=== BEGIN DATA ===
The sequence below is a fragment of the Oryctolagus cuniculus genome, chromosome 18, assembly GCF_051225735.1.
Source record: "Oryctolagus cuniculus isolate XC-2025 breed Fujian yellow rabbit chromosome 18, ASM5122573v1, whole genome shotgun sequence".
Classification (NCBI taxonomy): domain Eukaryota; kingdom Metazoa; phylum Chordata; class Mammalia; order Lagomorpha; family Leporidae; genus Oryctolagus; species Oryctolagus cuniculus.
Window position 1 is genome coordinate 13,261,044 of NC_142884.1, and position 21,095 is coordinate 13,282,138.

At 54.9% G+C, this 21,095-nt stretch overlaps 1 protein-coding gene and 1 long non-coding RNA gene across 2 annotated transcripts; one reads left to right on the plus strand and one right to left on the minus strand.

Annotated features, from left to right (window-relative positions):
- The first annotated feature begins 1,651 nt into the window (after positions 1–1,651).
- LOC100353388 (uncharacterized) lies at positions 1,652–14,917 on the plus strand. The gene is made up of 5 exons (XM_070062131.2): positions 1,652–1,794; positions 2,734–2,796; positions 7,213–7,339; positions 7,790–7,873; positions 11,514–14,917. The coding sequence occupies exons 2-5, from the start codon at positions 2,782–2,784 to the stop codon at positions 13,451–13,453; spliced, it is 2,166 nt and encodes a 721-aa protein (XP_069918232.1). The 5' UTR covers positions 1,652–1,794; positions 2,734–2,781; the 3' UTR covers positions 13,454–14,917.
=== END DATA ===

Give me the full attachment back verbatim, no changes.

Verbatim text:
The sequence below is a fragment of the Oryctolagus cuniculus genome, chromosome 18, assembly GCF_051225735.1.
Source record: "Oryctolagus cuniculus isolate XC-2025 breed Fujian yellow rabbit chromosome 18, ASM5122573v1, whole genome shotgun sequence".
Classification (NCBI taxonomy): domain Eukaryota; kingdom Metazoa; phylum Chordata; class Mammalia; order Lagomorpha; family Leporidae; genus Oryctolagus; species Oryctolagus cuniculus.
Window position 1 is genome coordinate 13,261,044 of NC_142884.1, and position 21,095 is coordinate 13,282,138.

At 54.9% G+C, this 21,095-nt stretch overlaps 1 protein-coding gene and 1 long non-coding RNA gene across 2 annotated transcripts; one reads left to right on the plus strand and one right to left on the minus strand.

Annotated features, from left to right (window-relative positions):
- The first annotated feature begins 1,651 nt into the window (after positions 1–1,651).
- LOC100353388 (uncharacterized) lies at positions 1,652–14,917 on the plus strand. The gene is made up of 5 exons (XM_070062131.2): positions 1,652–1,794; positions 2,734–2,796; positions 7,213–7,339; positions 7,790–7,873; positions 11,514–14,917. The coding sequence occupies exons 2-5, from the start codon at positions 2,782–2,784 to the stop codon at positions 13,451–13,453; spliced, it is 2,166 nt and encodes a 721-aa protein (XP_069918232.1). The 5' UTR covers positions 1,652–1,794; positions 2,734–2,781; the 3' UTR covers positions 13,454–14,917.